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GUNAWAN WIBISONO PORTFOLIO (2009 - 2011)


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Content

Intersecting Paths

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Venice Dispersal Park

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Shingeki Ramen : Slow Food Dining Event

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Interposed Palimpsest

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Venice School of Circus

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Intersecting Paths Studio I - Scale/Structure/Circulation Fall 2009


4 The assignment was to create a spatial experience along two intersecting paths. The paths are generated from infinite arrangements of a given figure.The conceptual strategy is to apply contrasting experiences into each path systems. The differences are found on the basic arrangement of the given figure, the different movement patterns. Without losing their characters, two paths intersect, allowing possibilities of switching direction. Each path leads to different areas, makes all of datum areas accessible.

Given Figure

Path 1

Path 2

Intersection

Movement Pattern 1

Movement Pattern 2


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Plan @ 107.00


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Front Elevation

Section A


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Section B

Section C


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Venice Dispersal Park Studio II - Landscape/Furniture Spring 2010


14 Situated in between Venice Canal and Venice Beach, the site holds great potentials as a communal space, as well as a connection between the canal and the beach. Currently it serves as a parking lot to accommodate beach visitors; hence it is highly contaminated by the chemical substances from the asphalt and the vehicles. Venice Dispersal Parks aims to address these problems. To connect the beach and the canal, the project adapts an organic flowing surface that refers to the urban grids. Pedestrians can easily enters the park from every direction. Visitors from the canal can also ride their boats to access the park. To create a dynamic urban experience, this park has a total of six gathering areas - three of them are right facing the street, and another three are blended in between the greenery and the canal water. The selection of the vegetation was based on the plants’ natural regeneration process. Four types of plants on the project use the help of natural forces - wind (anemochory) and water (hydrochory) to disperse their seeds. Because of this feature, the project will create unpredicted pattern, not only inside the park, but also on the surrounding area.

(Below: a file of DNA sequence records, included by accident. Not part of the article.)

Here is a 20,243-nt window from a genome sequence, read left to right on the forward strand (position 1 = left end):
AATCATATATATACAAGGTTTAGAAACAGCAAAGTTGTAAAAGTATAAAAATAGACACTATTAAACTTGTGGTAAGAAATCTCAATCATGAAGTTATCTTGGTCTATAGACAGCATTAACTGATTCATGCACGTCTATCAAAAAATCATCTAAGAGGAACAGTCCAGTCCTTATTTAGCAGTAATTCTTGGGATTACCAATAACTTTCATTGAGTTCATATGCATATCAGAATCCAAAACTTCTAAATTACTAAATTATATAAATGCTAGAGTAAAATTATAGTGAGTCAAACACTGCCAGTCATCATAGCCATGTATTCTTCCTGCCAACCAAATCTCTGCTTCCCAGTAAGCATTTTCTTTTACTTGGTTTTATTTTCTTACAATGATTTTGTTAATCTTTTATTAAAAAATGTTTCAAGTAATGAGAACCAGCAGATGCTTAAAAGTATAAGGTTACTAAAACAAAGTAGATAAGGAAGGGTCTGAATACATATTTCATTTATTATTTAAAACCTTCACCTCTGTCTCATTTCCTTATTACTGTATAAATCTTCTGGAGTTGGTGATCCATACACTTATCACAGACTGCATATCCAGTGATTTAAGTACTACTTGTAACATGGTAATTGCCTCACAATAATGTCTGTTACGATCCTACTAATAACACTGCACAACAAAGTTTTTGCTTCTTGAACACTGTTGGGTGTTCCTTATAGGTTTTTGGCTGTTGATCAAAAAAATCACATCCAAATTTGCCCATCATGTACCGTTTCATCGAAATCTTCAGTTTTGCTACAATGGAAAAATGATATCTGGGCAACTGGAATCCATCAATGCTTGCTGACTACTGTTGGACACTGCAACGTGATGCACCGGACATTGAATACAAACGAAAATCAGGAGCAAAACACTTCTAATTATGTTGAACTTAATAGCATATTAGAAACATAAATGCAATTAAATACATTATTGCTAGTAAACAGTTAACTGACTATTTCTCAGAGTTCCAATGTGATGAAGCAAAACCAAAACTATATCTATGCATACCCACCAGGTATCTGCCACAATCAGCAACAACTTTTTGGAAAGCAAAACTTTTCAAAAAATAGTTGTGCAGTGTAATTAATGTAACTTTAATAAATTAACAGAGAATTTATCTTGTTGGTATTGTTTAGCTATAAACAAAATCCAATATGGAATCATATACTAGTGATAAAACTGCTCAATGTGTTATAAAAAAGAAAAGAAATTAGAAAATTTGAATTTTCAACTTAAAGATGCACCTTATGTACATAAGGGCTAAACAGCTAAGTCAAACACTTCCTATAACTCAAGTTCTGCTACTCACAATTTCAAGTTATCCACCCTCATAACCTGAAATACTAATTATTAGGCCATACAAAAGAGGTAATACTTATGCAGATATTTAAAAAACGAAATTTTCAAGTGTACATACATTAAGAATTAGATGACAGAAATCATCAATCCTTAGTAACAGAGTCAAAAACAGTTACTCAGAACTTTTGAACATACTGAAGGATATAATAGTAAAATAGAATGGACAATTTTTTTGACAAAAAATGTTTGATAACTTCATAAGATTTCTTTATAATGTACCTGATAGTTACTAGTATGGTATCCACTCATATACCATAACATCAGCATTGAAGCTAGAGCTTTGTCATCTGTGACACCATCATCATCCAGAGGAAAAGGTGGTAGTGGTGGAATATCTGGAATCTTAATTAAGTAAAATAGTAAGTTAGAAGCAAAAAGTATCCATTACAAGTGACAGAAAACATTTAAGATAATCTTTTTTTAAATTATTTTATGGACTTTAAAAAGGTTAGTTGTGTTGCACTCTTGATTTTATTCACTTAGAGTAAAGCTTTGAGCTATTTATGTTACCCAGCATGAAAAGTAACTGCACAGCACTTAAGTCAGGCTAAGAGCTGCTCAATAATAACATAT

The park functions as a conection between the canal and the beach.

The vegetations dispersal allows many possibilties of new and unpredicted ecosystems.


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Study Model on Flowing Surface


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Topographic Plan


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Southeast

Southwest

Northwest

Northeast


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Plan Material


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Seasonal Color Changing

Spring

Material Color Schedule

Summer

Fall

Winter


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Material List Square Paving Stones

Nassela Tenuisima (Mexican Feather Grass)

Iris Pseudacorus (Yellow Flag)

Pervious Concrete

Tipuana Tipu (Tipu Tree)

Acorus Calamus (Sweet Flag)

Hydrochory (Water Dispersal)

Anemochory (Wind Dispersal)

Canal Water


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Section D

Section C

Section B

Section A


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24 Ergonomic

Size Relationship


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Shingeki Ramen

slow food dining event

Studio III - Interior/Display/Exchange Fall 2010


28 In a culture centered around technology, a fast paced and somewhat artificial lifestyle has taken over some of the more traditional aspects of culture. The art of Japanese ramen is such an example, overshadowed by its artificial counterpart instant ramen. This project aims to bring forth this hidden Japanese jewel with the forms of modern architecture. Unlike the traditional ramen store, where food preparation is being hidden from guests as much as possible. Shingeki Ramen makes it the main attraction, allowing customers to see the artistry involved in food preparation. Greeted with a unique layout upon entry, customers walk through a corridor where silhouettes of the chefs can be seen through flickering perforated metal screen. This theatrical view gives a grand impression within a small space as if watching a teaser of a theatrical performance. As they turn the corner they’re greeted with the warm blast of Japanese hospitality. Guests are invited to sit in front of the chefs who will then put on a grand show for them. As they enjoy ramen in a modern architecture, they also witness centuries of tradition in the preparation of their food.

Space Organization

Customer’s Movement

Site Plan

2654 Main St. Santa Monica, CA 90405


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The form making mimics the traditional noodle making process - a series of strectching and folding to create new layer.


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Legend Floor Plan

Corridor i Food Preparation Area ii Dining Area iii


31 Interior Axonometric Drawing

Counter Detail

Stair Detail

Seat Detail


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Section AA